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Al Blackstone choreographs on 10 Hairy Legs

Al Blackstone in the studio with 10 Hairy Legs. Photo courtesy of Blackstone.
Al Blackstone in the studio with 10 Hairy Legs. Photo courtesy of Blackstone.

No, Al Blackstone is not choreographing a piece on some extra-limbed tarantula but on the all-male modern dance company called 10 Hairy Legs. 10 Hairy Legs was founded in 2012 as a repertory dance company performing both existing and newly commissioned works. The company aspires to “advance the understanding of the male role in dance through creation, acquisition and performance of exceptional work.” Past commissioned choreographers have included the likes of Doug Varone, Doug Elkins, and Heidi Latsky.

Al Blackstone. Photo courtesy of Blackstone.

Al Blackstone. Photo courtesy of Blackstone.

Blackstone — winner of the 2011 Capezio A.C.E Award for Choreographic Excellence; choreographer for So You Think You Can Dance, The View Upstairs, BCEFA, and numerous universities and theatres across the country; and popular teacher at Broadway Dance Center, Steps on Broadway and JUMP Dance Convention — is the first commercial choreographer to create a piece for the company. Blackstone met 10 Hairy Legs Artistic Director Randy James two years ago at the Fire Island Dance Festival. Soon after, James attended Freddie Falls in Love, Blackstone’s full-length dance narrative produced by Break the Floor. Impressed and inspired by Blackstone’s talent and vision, James asked him to create a work for 10 Hairy Legs.

“Of course I said yes,” Blackstone tells Dance Informa. “But I was a bit intimidated to dive into this new realm of the dance world.” Accustomed to working under the gun with a group of newly-cast dancers, Blackstone was blessed with three months of rehearsal with a company that had worked and trained together for quite some time. “The dancers trusted each other,” explains Blackstone. “The challenge was for me to gain their trust, as sort of an outsider.”

Blackstone’s initial approach to creating with 10 Hairy Legs was to stray from his typical narrative-driven aesthetic — still theatrical but more abstract. “I started with the idea of ‘detention’,” Blackstone recalls, “and we created little vignettes of what’s going on in students’ minds during those hours in school detention.” But the story of the piece changed and transformed over those months of rehearsal…and ended up becoming a complete narrative. Ironically, in trying to veer away from his “normal” creative routine, Blackstone formed a deeper connection with his own authentic voice as an artist.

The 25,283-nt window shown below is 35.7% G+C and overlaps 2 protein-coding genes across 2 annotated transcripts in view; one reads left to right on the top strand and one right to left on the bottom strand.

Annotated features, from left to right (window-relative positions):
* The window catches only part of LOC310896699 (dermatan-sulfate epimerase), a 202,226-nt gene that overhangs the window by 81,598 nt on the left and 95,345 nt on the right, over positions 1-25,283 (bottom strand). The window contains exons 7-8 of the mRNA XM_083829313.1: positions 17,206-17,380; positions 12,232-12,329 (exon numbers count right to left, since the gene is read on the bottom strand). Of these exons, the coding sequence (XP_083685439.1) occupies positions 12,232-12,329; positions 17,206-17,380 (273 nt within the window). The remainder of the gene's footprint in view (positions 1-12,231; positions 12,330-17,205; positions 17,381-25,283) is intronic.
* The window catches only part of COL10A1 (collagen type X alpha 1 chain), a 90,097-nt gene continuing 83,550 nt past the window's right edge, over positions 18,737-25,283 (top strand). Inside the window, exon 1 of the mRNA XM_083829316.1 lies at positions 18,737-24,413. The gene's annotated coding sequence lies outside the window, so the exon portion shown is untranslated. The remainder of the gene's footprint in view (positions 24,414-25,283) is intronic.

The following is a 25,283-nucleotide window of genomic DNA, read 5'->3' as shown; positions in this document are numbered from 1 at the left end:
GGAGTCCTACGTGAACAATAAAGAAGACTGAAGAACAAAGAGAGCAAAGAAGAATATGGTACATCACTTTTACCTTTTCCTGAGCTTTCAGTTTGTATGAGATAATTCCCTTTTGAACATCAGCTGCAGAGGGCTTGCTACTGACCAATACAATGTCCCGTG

Still, the overall process was a completely new experience for Blackstone as a choreographer. His residency with the company included a seven-day retreat at the Kaatsbaan International Dance Center in upstate New York. “I really learned about my own process,” says Blackstone. “I’m so used to having immediate deadlines in the musical theatre world. The amount of time I had to really just be creative and explorative was revitalizing.”

10 Hairy Legs. Photo courtesy of Al Blackstone.

10 Hairy Legs. Photo courtesy of Al Blackstone.

He continues, “The piece is very personal to me. It explores friendship and what it’s like to be a boy in high school, and what it feels like when another person takes the time to make you feel included.” Besides his personal experience, favorite films such as The Breakfast Club and The Sandlot also inspired Blackstone. And it goes without saying that Blackstone’s quintessential charm and clever comedy are alive and kicking — interspersed, then, with touching moments that are grounded and sincere. “Wit is a tool,” explains Blackstone. “You have to connect with and earn an audience’s trust if you want them to engage with your story.”

Blackstone admits, “This is both a huge departure from the company’s repertoire and a huge departure from anything I’ve done before. And I am so proud of the work. I hope that musical theatre-goers will be inspired by modern dance, and that modern dance audiences will become interested in musical theatre.”

10 Hairy Legs at Brooklyn Academy of Music runs June 8-11. For tickets and more information, visit www.bam.org/10hlnyc.

By Mary Callahan of Dance Informa.

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